After reading the review by Gary K. Wolfe about the new Spectrum 5 book, I feel caused to write this letter to you.
Fantasy Productions is Germany's leading publisher for adventure- and roleplaying games and books, holding the official FASA license for their game-related products and publishing the most important roleplaying universe in Germany, Das Schwarze Auge. As we are working with artists from Germany as well as from all over the world (eg. Angus McBride, Chris Baker aka. Fangorn), we would like for some years now to participate in the Spectrum competition.
It was the third year now to try to get the entry form for the Spectrum competition as announced on the last page of the books, but (as usual) without any reaction from the Spectrum organizers at all. I wrote letter after letter to the address mentioned in the books, but did not get even a reply.
What are we doing wrong? Is that what Fenner describes as an open competition? Open, but not for german publishers? I wouldn't have any problems with our artists not making it into the books, but to not even get the chance to compete is not what I understand to be fair.
Perhaps you can offer some advice for us what to do, I would not like to repeat writing letters for getting the entry form year after year without any success at all.
There have been several mentions in recent issues about the sale of various works of short fiction to the Sci Fi Channel show ''Welcome To Paradox''. However, there's been relatively little publicity for the show, and I want to bring it to the attention of the field. I'm hoping that science fiction writers in particular will show some support for the program and encourage the Sci Fi Channel to support and nurture it.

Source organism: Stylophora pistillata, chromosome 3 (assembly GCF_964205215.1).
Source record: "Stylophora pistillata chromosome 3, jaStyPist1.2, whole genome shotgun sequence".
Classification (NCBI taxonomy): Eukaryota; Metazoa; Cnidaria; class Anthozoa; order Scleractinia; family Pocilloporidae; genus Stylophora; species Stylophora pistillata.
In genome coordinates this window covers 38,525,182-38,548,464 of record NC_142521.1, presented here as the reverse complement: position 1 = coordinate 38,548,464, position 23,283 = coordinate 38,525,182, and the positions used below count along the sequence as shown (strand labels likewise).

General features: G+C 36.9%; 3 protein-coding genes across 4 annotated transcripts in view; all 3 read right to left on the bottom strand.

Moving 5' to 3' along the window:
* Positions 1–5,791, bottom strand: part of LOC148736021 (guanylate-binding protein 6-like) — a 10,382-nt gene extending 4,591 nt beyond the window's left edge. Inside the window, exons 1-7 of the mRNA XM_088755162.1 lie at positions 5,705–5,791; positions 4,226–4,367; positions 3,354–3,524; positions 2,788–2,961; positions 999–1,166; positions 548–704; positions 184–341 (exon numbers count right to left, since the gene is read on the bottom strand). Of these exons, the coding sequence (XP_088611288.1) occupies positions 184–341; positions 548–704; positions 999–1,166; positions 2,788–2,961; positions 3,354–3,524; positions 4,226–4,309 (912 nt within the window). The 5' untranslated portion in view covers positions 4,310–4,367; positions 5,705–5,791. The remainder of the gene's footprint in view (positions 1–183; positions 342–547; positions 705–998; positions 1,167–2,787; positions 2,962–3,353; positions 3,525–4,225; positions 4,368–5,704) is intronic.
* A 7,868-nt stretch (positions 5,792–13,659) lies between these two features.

''Welcome to Paradox'' is an anthology show in the tradition of Twilight Zone, with a twist--all the episodes are adaptations of published short sf. To date, episodes have been based on work by James Tiptree Jr., John Varley, Greg Egan, Alan Dean Foster, A.E. Van Vogt, Donald Westlake, and others (including me). All the original writers are credited on the episodes and on the website. This is the only market that I know of that is dedicated to bringing short fiction to the small screen. I did an online chat for Sci Fi in support of my episode, and the response was very interesting: most everyone wanted to talk about writing, not television. It's an amazing opportunity for all of us to reach a new audience.
I realize that many in the field may not have seen the show, or may not agree with the way that certain stories were adapted. But what seems important to me is that this kind of outlet continue to exist and grow for short sf. And because of new management at Sci Fi, there are rumblings that the show will not be renewed (which would be very disappointing to those writers who have sold work to the producers for the second season). Let's not let this happen. It's not too late for a show like this, even in the event of non-remnewal--the anthology format allows production on new episodes to resume any time without fear of losing a key actor, or the momentum of a story arc. I hope that Locus readers will watch the show on its repeat schedule (Mondays at 10pm ET/7 pm PT, Saturdays at 2pm ET/11am PT) and will agree with me that this is a great chance for writers to showcase our work in a new medium.
I hope that people who agree with me will take a few minutes to write to the decision-makers at USA Networks and the Sci Fi Channel, or to email the Sci Fi Channel Programming Department. If you want more information about the show, you can visit the web site at www.scifi.com/paradox. Or I'd be happy to talk with anyone about it through email, at email@example.com.
[In the October 1998 Locus, Gary K. Wolfe observed that at this year's World Science Fiction Convention in Baltimore there were 68 panels or other sessions about SF/F/H literature and writing, 42 sessions on science and technology, 30 on art, 45 on games and gaming, 24 on TV and movies, and a astounding 80 about ''fandom, or being a fan, or running a con, or filking, or making a costume'' -- ''enough to program oneself nonstop for five days without ever encountering clues that there might be a world outside fandom''.]